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Excerpt from The Raven's SealExcerpt from The Raven's Seal
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MR. GRAINGER continued on foot, descending from Haught into Turling and the low town. Many carriages rolled abroad, as the best of Airenchester took their pleasure, for Lady Stepney's was not the only place to call tonight. Link-boys scuttled through the streets with their lanterns to light the way for well-dressed gentlemen. Grainger's mood improved as he got in among the scrawl of streets and dim courts clustered in genteel chaos nigh on the river and in the daylight shadow of the Cathedral spire.

He came into a small, dark square, where old-fashioned houses with steep roofs and carved gables leaned against each other. All was quiet. He searched about by the thin light of the half-moon, and gathered up a handful of fragments of a shattered cobblestone. He stared up, counting audibly under his breath, until he found the one high window he sought. Then he took a stone in hand and lofted it against the glass.

The stone struck the pane and rattled away, but the noise did not disturb the repose of the square. Grainger selected another shard heavier than before, aimed, and loosed it at the same target.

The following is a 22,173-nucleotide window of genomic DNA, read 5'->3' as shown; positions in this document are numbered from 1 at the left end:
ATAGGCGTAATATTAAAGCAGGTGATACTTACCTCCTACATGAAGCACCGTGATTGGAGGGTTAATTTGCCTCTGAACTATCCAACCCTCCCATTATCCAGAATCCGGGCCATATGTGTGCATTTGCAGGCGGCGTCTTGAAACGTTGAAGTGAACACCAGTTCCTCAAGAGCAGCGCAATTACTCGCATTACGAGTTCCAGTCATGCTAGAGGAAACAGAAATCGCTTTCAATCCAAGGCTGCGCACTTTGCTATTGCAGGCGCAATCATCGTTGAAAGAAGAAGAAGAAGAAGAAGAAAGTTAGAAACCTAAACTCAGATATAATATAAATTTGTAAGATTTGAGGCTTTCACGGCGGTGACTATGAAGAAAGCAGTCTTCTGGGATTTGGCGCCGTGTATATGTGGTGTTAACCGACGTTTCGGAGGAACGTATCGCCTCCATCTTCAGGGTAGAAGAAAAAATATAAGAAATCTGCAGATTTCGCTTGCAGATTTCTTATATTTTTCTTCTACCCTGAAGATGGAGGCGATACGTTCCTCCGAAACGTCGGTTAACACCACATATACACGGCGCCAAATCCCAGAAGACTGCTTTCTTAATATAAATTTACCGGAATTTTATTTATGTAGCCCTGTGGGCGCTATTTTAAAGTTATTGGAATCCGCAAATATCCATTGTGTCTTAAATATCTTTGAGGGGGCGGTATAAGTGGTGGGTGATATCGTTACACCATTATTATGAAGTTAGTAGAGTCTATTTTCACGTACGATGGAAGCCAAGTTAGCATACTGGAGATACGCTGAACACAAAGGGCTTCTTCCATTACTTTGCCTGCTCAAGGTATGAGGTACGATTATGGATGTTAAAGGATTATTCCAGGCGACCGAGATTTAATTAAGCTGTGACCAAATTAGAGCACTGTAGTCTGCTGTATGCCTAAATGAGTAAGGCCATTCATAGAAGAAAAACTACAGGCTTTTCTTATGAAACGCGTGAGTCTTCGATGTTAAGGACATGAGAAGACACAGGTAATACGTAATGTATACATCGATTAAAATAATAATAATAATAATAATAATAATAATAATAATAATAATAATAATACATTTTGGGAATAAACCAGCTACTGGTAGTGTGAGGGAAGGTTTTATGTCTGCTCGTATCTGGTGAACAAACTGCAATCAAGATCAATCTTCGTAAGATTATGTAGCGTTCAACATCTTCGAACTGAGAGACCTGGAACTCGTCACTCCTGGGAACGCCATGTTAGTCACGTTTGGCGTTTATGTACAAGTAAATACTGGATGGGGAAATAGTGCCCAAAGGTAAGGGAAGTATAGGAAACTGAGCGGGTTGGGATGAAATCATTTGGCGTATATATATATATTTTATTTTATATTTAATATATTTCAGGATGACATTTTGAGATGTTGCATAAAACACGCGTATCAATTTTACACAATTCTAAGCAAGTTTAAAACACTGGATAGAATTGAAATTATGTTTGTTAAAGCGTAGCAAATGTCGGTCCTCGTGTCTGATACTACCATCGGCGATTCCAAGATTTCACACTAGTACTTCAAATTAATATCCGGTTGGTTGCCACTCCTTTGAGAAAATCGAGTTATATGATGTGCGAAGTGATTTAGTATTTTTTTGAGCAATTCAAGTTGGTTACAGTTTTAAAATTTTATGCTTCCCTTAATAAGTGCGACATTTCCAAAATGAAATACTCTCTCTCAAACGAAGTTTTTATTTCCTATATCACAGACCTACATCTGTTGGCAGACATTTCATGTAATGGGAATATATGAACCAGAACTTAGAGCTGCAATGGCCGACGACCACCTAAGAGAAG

He was testing a third missile when the little window opened a fraction.

"Who's that?" cried a voice.

"William, are you asleep?"

"Not a bit. I happen to be standing at my window, conversing with a madman."

Grainger hurled another pebble, which clattered against the wall. The window was thrown open, and the head of Mr. William Quillby appeared, almost filling the frame. Quillby was near on Grainger's age, a clergyman's son encumbered by education and no fortune. He was, by profession, a scribbler and taker of notes, and to this end a journalist who followed society and the courts. On occasion he intervened sensibly in fractious coffeehouse debates, in consequence of which he was known to quietly entertain Views not always to the credit of authority, and on one side or another of the latest cause he and Grainger had first marked their acquaintance. His good humour well matched Mr. Grainger's restless moods. William had a mass of brown hair, perpetually disordered and now tousled by sleep; a broad, honest face; and guileless brown eyes. He wore his nightshirt.